The poinsettia is a popular houseplant, especially during Advent. Its green-red foliage fits perfectly into the Christmas-decorated apartment. As a cat owner, however, you should refrain from using the plant, because it poses a great danger to your house tiger.
Is Poinsettia Toxic to Cats?
- The poinsettia belongs to the milkweed family and contains a poisonous milky sap.
- The poisonous liquid leaks out of the plant when it is damaged by nibbling or scratching.
- The plant is not poisonous when consumed, but also when it comes into contact with the skin and eyes.
- Typical symptoms of poinsettia poisoning include vomiting, tremors, and salivation.
If the cat has nibbled on the poinsettia, see a veterinarian immediately.
Why is Poinsettia Poisonous to Cats?
The poinsettia (Euphorbia pulcherrima) belongs to the genus of milkweed and, like all milkweed plants, contains a white milky sap. This milk juice is highly toxic and can cause dangerous poisoning in cats if consumed. If it comes into contact with the skin or mucous membranes, the milk sap can cause severe skin irritation and eye damage in cats. The poinsettia is therefore particularly dangerous when the milky sap escapes – for example by nibbling or scratching the plant.
Symptoms of Poinsettia Poisoning
If the cat has eaten poinsettia, symptoms of poisoning will be mild or severe. These symptoms are typical of poisoning:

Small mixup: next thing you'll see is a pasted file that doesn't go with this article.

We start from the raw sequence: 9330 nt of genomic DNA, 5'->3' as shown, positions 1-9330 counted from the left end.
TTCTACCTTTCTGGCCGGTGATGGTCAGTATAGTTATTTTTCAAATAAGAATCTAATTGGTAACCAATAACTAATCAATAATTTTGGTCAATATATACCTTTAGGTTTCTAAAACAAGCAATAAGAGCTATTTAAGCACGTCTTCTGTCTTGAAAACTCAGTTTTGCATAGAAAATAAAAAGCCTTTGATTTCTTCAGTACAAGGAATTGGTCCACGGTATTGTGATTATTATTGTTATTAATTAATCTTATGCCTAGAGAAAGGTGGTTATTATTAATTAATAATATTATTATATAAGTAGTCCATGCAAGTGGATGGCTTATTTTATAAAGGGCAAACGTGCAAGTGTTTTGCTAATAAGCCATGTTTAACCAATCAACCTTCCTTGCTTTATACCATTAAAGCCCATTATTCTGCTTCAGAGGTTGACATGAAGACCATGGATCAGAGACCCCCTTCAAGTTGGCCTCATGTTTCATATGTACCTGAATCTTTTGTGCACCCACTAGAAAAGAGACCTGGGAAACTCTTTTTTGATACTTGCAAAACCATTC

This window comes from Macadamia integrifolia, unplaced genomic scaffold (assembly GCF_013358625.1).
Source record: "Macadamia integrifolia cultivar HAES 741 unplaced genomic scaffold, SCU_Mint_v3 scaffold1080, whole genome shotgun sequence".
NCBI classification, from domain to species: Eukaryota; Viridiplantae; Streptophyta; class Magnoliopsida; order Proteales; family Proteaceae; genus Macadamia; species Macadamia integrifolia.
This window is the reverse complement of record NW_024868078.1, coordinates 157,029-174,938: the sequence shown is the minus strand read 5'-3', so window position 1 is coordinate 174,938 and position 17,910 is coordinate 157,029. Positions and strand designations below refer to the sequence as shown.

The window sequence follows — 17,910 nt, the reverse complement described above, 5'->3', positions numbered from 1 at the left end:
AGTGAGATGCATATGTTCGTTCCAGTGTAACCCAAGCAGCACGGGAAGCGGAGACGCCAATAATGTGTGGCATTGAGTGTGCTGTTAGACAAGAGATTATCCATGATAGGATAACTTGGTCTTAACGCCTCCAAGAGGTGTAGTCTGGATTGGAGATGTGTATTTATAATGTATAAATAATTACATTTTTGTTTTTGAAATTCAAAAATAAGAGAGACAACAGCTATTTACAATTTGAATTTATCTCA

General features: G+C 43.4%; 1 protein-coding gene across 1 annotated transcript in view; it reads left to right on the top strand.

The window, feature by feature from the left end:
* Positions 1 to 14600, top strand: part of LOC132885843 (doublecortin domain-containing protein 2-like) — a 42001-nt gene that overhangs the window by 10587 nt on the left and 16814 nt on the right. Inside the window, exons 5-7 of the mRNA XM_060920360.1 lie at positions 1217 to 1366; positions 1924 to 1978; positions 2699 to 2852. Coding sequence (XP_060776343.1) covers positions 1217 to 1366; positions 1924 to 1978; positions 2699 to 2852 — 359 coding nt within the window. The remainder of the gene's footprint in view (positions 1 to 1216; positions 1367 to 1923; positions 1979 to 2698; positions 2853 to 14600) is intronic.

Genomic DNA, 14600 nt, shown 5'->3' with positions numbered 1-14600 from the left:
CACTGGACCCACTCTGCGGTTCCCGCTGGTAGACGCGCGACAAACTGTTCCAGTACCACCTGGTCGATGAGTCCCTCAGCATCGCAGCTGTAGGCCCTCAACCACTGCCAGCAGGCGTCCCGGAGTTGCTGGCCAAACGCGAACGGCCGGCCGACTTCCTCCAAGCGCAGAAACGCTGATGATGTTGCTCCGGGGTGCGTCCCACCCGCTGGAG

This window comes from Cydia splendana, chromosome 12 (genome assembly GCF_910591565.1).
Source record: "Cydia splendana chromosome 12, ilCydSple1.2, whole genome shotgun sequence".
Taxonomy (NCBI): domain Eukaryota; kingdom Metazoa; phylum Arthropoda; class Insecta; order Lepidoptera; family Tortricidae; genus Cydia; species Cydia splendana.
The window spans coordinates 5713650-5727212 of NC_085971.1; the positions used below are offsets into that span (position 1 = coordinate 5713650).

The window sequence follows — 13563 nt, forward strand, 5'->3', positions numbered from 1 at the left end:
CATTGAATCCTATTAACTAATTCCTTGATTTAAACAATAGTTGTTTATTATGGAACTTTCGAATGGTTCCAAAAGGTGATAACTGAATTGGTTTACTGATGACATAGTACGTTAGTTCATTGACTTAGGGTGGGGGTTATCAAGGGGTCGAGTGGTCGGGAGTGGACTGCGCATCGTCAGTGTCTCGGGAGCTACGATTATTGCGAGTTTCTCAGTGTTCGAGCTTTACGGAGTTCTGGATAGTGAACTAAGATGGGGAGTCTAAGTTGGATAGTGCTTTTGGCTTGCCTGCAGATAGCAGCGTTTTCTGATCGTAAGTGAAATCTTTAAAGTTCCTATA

- Profuse salivation
- Tremors or convulsions
- Malaise and restless behavior
- Light-headedness, dizziness, or staggering
- Diarrhea or bloody diarrhea
- Irritation of the mucous membranes and eyes
- Lowering body temperature
- Dilated pupils
- Damage to the liver and kidneys
Depending on the severity of the poisoning, individual symptoms can be more pronounced or less pronounced. The discomfort also manifests itself differently from cat to cat – for example through loud meowing or apathetic behavior.
Cat Has Eaten Poinsettia – What to Do?
If your cat has nibbled on the poisonous plant, take the animal to the vet immediately. Even if there are no or only slight symptoms of poisoning, you should react quickly. As long as the poinsettia leaves are still in the cat’s stomach, the vet can give the cat an emetic to avoid more severe poisoning. If the cat is not treated in time, eating poinsettia can, in the worst case, lead to serious damage or even death.
Do Without the Poinsettia!
As a cat owner, it is best to completely avoid poinsettias and other poisonous plants in your home. This is the only way to ensure that your velvet paw does not nibble on the toxic plant.